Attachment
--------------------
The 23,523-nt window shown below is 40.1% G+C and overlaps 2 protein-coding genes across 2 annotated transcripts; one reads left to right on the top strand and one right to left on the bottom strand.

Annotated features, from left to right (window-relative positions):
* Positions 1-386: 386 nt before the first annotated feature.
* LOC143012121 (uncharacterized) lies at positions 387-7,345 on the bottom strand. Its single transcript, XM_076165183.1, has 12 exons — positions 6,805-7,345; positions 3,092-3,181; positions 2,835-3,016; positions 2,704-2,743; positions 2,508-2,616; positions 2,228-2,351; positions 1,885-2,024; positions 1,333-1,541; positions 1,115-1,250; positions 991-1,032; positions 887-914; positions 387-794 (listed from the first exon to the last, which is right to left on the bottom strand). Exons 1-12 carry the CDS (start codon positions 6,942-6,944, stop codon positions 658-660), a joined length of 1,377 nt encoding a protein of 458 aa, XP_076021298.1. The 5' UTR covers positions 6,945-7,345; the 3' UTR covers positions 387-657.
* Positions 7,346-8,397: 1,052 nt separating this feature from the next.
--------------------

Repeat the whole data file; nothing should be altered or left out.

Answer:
The 23,523-nt window shown below is 40.1% G+C and overlaps 2 protein-coding genes across 2 annotated transcripts; one reads left to right on the top strand and one right to left on the bottom strand.

Annotated features, from left to right (window-relative positions):
* Positions 1-386: 386 nt before the first annotated feature.
* LOC143012121 (uncharacterized) lies at positions 387-7,345 on the bottom strand. Its single transcript, XM_076165183.1, has 12 exons — positions 6,805-7,345; positions 3,092-3,181; positions 2,835-3,016; positions 2,704-2,743; positions 2,508-2,616; positions 2,228-2,351; positions 1,885-2,024; positions 1,333-1,541; positions 1,115-1,250; positions 991-1,032; positions 887-914; positions 387-794 (listed from the first exon to the last, which is right to left on the bottom strand). Exons 1-12 carry the CDS (start codon positions 6,942-6,944, stop codon positions 658-660), a joined length of 1,377 nt encoding a protein of 458 aa, XP_076021298.1. The 5' UTR covers positions 6,945-7,345; the 3' UTR covers positions 387-657.
* Positions 7,346-8,397: 1,052 nt separating this feature from the next.